Thursday, March 22, 2007


I hate going to leadership meetings only to be confronted with a questionaire about myself. I never know what to say because I don't often think about where I need to change, not in a truly practical sense, a way that says, I'm taking thus and these steps to change this. I figure it this way-I'm here now, what else do you want? Chuckle. You are all blessed with the holy presence of Sue and I resent being asked to examine myself. My thought is, just tell me what to do and let's go home.

Sigh...if it were only so easy. Maybe it is, but oftentimes change requires uncovering what motivates in the first place, good and bad. What are my passions? Ah, that is trickier to discern. I spent all of yesterday drawing something I hated, but I still longed for a good outcome, and so pushed past my anger and frustration to create something new. I did what I had to do because I love to create and I'm not satisfied with something that just fulfills a requirement. And in that time checked the Royal Portrait Society website in which I had just registered to see work that simply blew me away and made me all the more motivated to paint. After I finished the "yuck" piece I downloaded an entry into another competiton and started drawing a mini for a CIVA (Christians in the Visual Arts) fundraiser. My vanity is so totally turned on when someone sends me a letter telling me I was hand-picked to do this project because my art is of such a high caliber. Oh, yes...I'm a diva. Clearly, this is a passion.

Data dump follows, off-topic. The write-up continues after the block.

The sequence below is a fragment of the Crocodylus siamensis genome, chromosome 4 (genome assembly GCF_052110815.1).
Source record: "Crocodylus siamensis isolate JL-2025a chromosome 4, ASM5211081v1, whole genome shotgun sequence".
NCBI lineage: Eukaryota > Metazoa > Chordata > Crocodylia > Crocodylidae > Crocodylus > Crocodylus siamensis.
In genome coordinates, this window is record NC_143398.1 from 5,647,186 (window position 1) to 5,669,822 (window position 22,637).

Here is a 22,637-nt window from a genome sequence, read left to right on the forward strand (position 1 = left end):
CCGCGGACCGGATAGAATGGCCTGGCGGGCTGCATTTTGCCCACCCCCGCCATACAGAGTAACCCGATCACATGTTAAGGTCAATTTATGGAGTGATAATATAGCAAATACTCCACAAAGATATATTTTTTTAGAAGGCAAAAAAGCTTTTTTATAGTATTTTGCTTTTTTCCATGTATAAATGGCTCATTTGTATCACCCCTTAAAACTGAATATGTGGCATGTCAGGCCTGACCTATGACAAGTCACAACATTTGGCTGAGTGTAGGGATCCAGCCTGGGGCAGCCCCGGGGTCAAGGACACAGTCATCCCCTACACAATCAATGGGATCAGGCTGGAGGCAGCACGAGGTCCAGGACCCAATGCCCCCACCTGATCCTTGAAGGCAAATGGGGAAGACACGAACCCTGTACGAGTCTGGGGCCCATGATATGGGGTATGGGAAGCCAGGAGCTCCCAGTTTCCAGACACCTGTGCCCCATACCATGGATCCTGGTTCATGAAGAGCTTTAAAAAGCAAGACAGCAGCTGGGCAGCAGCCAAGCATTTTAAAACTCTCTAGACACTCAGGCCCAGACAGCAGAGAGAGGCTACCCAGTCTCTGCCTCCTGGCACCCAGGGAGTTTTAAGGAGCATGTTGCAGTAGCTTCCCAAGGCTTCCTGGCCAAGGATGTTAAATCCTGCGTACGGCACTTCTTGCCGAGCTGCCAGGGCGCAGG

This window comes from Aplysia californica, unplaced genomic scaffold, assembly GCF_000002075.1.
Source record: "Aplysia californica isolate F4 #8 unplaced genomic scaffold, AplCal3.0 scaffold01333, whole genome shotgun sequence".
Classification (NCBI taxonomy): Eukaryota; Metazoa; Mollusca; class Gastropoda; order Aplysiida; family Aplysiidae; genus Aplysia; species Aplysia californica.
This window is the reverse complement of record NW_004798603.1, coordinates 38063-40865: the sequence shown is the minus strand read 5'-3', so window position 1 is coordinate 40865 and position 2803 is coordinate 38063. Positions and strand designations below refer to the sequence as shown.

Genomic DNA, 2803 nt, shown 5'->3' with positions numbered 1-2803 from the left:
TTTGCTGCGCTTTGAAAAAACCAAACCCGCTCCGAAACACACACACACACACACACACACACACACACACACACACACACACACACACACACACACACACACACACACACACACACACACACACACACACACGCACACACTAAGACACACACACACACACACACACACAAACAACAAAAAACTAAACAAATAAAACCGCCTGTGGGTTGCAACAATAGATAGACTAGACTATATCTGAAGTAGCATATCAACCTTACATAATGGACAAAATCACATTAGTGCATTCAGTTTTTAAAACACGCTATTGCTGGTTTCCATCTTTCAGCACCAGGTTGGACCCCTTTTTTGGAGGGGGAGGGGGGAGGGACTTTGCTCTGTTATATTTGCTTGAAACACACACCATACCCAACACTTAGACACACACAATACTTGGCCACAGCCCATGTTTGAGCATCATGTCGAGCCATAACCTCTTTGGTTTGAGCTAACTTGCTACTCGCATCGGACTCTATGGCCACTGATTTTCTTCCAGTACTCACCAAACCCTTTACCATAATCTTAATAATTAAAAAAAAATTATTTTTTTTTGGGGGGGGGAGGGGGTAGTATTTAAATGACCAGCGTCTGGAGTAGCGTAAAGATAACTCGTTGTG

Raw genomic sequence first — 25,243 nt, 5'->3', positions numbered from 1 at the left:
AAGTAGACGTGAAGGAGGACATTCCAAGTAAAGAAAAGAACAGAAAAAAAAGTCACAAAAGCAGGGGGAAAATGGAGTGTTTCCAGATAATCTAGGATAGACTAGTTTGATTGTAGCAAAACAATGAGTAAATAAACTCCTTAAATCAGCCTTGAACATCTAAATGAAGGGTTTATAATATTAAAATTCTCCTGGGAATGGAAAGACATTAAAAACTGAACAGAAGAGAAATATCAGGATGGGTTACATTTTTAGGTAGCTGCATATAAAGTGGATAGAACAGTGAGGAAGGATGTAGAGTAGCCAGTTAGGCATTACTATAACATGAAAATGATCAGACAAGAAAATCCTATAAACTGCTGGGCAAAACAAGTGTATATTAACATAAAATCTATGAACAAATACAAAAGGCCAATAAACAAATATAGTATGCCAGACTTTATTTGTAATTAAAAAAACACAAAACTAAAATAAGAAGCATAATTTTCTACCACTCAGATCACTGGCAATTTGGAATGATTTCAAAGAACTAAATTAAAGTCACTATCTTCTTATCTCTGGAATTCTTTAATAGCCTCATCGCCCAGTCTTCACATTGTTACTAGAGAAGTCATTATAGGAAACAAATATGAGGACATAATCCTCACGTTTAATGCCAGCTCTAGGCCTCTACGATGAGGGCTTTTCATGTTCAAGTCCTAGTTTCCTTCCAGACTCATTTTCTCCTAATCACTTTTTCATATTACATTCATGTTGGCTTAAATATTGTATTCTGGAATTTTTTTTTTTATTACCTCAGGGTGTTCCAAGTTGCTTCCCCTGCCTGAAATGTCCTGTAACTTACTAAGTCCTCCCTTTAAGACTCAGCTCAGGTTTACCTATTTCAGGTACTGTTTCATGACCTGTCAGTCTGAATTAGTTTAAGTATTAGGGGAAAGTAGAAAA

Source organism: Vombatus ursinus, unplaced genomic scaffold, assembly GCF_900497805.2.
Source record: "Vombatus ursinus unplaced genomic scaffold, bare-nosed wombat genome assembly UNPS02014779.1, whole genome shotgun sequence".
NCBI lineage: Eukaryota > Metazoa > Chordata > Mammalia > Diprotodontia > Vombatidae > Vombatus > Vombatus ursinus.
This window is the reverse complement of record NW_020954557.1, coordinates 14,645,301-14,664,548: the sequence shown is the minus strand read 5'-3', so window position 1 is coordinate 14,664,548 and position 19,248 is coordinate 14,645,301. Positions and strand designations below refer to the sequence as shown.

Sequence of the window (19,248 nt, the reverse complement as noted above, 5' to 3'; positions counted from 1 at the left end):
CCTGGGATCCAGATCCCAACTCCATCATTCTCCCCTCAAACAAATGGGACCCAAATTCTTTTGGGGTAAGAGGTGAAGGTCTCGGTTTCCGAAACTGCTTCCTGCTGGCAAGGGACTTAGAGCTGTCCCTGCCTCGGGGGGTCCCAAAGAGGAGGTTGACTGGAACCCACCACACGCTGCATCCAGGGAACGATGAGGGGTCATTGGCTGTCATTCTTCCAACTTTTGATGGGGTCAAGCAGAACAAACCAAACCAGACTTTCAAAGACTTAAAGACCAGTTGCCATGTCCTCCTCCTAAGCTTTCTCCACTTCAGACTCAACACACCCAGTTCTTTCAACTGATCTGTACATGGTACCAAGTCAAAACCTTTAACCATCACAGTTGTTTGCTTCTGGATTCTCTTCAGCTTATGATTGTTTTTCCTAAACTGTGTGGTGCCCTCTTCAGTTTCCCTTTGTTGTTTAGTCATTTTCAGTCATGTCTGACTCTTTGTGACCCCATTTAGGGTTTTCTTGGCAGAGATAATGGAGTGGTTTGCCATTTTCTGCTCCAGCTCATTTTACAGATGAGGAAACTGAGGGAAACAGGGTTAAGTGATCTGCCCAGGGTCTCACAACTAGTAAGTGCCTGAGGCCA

But I also have passions that cause very entrenched behaviors which are destructive. One of the questionaire questions was, how can I do better with my recovery? I could stop when I'm tempted and think why I'm ready to shove something into my mouth or look at something that just isn't helpful. That requires acknowledging that I'm about to do something really negative, and as hurting myself is not healthy, I have to think-why would I hurt myself? And why is it so hard to put on the brakes and face that? What is the driving force here?

That is the key to change. Oftentimes it is as simple, and as difficult, as one moment in time where you reflect and turn around, rather than react as usual.


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